Gardening can be a form of exercise and a way to relax, and is a wonderful choice for getting some fresh air while socially distanced. The tradition of victory gardens has long been an American fallback during difficult periods of history, a way to provide for our neighbors in times of need, or to hedge our bets against insecurities, and never has the moment called for it more than it does right now.
Schools, churches, and other large organizations are sitting empty and under-utilized while food banks are struggling, when some well planned community involvement could go a long way to providing healthy, fresh fruits, vegetables, and even mood uplifting flowers and green spaces. Basic starting guides have been written by state cooperative extensions, as well as colleges like Texas A&M, and by seed vendors like Bonnie Plants.
Depending on the age, experience level, and health of your gardeners, you may pursue large planting projects like corn, which require tillers or other tools to be purchased or rented. For first year growers however, or those looking to appeal to schoolchildren or seniors, raised beds can eliminate a host of problems. Young children can’t accidentally trample any in-ground plants, seniors won’t experience as much discomfort from stooping or bending to pull weeds, and raising plants out of direct contact with the ground can reduce certain pest activity. This is an especially good idea in city lots, where there is no existing earth to plant in anyways.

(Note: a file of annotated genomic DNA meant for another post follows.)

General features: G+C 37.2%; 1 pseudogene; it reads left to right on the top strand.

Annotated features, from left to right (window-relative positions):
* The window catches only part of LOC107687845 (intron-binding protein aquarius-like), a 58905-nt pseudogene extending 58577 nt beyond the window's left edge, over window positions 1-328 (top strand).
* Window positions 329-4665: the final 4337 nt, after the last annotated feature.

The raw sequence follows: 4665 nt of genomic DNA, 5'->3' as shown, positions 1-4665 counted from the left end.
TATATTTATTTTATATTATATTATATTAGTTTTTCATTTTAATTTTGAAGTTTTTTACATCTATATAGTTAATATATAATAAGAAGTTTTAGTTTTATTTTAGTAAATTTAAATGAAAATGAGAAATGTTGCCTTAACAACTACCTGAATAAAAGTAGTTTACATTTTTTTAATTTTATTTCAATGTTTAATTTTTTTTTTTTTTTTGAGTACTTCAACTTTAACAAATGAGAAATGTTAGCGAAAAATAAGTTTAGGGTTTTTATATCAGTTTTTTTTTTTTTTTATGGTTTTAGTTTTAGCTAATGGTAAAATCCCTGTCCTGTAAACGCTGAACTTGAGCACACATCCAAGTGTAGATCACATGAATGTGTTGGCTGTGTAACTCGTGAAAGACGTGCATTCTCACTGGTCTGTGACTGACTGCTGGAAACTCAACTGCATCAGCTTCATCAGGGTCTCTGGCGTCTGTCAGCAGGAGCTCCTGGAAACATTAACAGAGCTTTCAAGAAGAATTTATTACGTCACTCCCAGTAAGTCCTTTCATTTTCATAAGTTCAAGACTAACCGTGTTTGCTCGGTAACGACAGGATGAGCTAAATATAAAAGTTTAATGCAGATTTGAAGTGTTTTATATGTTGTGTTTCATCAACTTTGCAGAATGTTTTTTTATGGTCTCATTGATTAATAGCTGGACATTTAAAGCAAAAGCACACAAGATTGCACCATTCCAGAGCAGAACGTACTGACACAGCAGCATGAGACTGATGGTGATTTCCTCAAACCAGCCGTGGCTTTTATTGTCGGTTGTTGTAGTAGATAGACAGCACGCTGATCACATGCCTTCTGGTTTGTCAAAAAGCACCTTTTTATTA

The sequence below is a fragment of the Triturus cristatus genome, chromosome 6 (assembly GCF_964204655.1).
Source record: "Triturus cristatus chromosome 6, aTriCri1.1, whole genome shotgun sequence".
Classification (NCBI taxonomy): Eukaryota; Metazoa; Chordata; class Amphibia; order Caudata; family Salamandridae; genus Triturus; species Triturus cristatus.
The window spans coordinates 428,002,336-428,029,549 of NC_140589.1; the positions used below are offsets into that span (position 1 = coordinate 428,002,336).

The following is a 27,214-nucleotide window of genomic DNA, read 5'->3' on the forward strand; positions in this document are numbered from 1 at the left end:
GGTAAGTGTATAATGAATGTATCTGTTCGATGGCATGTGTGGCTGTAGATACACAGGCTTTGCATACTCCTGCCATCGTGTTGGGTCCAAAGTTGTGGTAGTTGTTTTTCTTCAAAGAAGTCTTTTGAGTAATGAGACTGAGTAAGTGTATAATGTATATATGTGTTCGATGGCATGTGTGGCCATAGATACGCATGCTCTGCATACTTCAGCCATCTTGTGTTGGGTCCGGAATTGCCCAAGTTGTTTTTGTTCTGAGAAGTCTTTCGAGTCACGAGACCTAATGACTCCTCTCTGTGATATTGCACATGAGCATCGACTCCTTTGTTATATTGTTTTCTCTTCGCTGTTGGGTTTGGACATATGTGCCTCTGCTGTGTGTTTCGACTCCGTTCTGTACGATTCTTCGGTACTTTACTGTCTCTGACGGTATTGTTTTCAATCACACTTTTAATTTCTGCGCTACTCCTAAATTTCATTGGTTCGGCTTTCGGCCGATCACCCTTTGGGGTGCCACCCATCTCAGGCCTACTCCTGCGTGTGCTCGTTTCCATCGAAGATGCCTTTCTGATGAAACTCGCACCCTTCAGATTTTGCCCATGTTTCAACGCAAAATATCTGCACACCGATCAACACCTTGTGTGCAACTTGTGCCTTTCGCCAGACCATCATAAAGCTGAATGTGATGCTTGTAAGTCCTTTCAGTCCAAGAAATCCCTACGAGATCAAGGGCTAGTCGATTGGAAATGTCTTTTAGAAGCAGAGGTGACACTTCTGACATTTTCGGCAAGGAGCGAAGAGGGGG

Container grown fruit can be one of the easiest, most low maintenance types of gardening, and choosing bush grown rather than tree grown fruit further simplifies it. It doesn’t require daily watering, only needs minimal weeding, and pest control can be performed during the non-fruiting times of year, minimizing exposure to any pesticides or other chemical treatments. Blueberry bushes accept a wide range of growing environments; they grow happily from Maine to Florida, as long as the right varieties are selected for your growing zone they’ll be an easy to grow treat.